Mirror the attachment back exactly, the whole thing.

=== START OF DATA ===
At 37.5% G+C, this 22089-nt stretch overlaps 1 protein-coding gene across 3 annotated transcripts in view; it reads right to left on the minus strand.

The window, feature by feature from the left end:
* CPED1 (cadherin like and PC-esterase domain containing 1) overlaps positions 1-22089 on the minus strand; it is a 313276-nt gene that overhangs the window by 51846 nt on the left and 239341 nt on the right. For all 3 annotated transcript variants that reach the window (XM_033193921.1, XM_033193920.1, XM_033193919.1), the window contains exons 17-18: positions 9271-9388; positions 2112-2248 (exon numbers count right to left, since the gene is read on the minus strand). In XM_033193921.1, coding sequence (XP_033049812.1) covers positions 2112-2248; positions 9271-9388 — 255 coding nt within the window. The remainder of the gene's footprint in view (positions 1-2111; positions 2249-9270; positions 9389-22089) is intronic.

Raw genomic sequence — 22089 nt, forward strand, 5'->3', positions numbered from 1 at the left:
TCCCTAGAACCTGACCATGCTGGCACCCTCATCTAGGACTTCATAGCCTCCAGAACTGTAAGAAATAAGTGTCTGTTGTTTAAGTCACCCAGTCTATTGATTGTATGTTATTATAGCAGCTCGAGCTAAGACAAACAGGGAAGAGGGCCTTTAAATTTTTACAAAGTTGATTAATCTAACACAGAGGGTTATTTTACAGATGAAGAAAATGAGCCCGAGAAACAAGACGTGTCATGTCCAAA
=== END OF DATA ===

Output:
At 37.5% G+C, this 22089-nt stretch overlaps 1 protein-coding gene across 3 annotated transcripts in view; it reads right to left on the minus strand.

The window, feature by feature from the left end:
* CPED1 (cadherin like and PC-esterase domain containing 1) overlaps positions 1-22089 on the minus strand; it is a 313276-nt gene that overhangs the window by 51846 nt on the left and 239341 nt on the right. For all 3 annotated transcript variants that reach the window (XM_033193921.1, XM_033193920.1, XM_033193919.1), the window contains exons 17-18: positions 9271-9388; positions 2112-2248 (exon numbers count right to left, since the gene is read on the minus strand). In XM_033193921.1, coding sequence (XP_033049812.1) covers positions 2112-2248; positions 9271-9388 — 255 coding nt within the window. The remainder of the gene's footprint in view (positions 1-2111; positions 2249-9270; positions 9389-22089) is intronic.

Raw genomic sequence — 22089 nt, forward strand, 5'->3', positions numbered from 1 at the left:
TCCCTAGAACCTGACCATGCTGGCACCCTCATCTAGGACTTCATAGCCTCCAGAACTGTAAGAAATAAGTGTCTGTTGTTTAAGTCACCCAGTCTATTGATTGTATGTTATTATAGCAGCTCGAGCTAAGACAAACAGGGAAGAGGGCCTTTAAATTTTTACAAAGTTGATTAATCTAACACAGAGGGTTATTTTACAGATGAAGAAAATGAGCCCGAGAAACAAGACGTGTCATGTCCAAA